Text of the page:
Russian athletes propose 'Katyusha' folk song to replace anthem - reports


MOSCOW (Reuters) - Russian athletes on Thursday proposed playing patriotic folk song 'Katyusha' at international sporting events for the next two years, while Russia's national anthem is banned over doping violations, news agencies reported.

'Katyusha' is a song that gained huge popularity during World War Two and, according to some accounts, inspired the name of the Soviet Union's Katyusha rocket launchers.

The Court of Arbitration for Sport (CAS), which is based in Switzerland, last month upheld a ruling which barred Russian athletes from competing at major international events, including the Olympics, under the country's flag until 2022.

It was a severe blow to Russian sport which has been tarnished in recent years by a string of doping scandals.

On Thursday, sport's highest court CAS published a 186-page document providing further detail for its decision.

The ruling, which halved Russia's original four-year ban, will leave Russian athletes without their flag and national anthem at this year's Tokyo Olympics, the 2022 Beijing Winter Olympics and at the 2022 soccer World Cup in Qatar.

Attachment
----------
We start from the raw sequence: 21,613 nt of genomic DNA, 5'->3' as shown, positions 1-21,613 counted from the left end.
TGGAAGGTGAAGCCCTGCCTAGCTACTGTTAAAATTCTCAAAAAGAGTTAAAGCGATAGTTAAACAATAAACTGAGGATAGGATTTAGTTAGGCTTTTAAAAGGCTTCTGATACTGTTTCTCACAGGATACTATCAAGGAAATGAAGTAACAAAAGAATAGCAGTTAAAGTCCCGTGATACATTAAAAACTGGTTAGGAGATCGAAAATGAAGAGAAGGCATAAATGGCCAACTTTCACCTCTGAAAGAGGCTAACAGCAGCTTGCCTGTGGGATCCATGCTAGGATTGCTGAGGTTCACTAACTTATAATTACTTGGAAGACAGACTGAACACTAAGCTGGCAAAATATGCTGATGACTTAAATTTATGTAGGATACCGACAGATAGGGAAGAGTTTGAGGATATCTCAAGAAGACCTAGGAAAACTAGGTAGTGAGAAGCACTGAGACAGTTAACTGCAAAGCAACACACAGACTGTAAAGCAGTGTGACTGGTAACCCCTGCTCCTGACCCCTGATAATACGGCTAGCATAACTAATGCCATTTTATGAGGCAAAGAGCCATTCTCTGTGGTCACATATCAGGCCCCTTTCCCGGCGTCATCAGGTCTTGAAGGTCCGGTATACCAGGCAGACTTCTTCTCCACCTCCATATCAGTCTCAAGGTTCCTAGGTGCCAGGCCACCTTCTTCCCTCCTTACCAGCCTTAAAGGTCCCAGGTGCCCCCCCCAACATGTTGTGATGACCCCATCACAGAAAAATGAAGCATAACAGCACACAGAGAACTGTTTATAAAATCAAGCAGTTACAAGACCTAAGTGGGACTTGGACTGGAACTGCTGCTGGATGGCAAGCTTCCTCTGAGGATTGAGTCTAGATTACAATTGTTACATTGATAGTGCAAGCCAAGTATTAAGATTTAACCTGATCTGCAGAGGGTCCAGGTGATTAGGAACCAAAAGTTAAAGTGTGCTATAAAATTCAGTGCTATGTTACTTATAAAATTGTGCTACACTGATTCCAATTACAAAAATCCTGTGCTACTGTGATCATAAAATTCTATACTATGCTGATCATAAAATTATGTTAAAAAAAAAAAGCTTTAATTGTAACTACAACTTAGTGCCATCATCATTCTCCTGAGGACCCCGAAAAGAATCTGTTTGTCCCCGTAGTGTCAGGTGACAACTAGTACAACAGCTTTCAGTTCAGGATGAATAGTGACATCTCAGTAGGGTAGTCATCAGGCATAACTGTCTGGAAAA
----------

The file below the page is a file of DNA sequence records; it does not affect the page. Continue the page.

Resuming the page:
The Russian Olympic Committee's (ROC) athletes' commission proposed 'Katyusha' as an alternative to the national anthem.

"There were many options for the musical accompaniment, even some modern ones," Olympic fencer Sofya Velikaya, who chairs the athletes commission was quoted as saying by Russian news agencies.

"But we settled on 'Katyusha' by a large number of votes."

It was not immediately clear whether the playing of 'Katyusha' would be permitted.

In its December ruling CAS said: "The Russian national anthem (or any anthem linked to Russia) shall not be officially played or sung at any official event venue."

It said this included opening, closing and medal ceremonies.

A 2015 report commissioned by the World Anti-Doping Agency found evidence of mass doping among Russia's track and field athletes.

Russia, which has in the past acknowledged some shortcomings in its implementation of anti-doping policies, denies running a state-sponsored doping programme.

(Reporting by Alexander Marrow; Editing by Ken Ferris)

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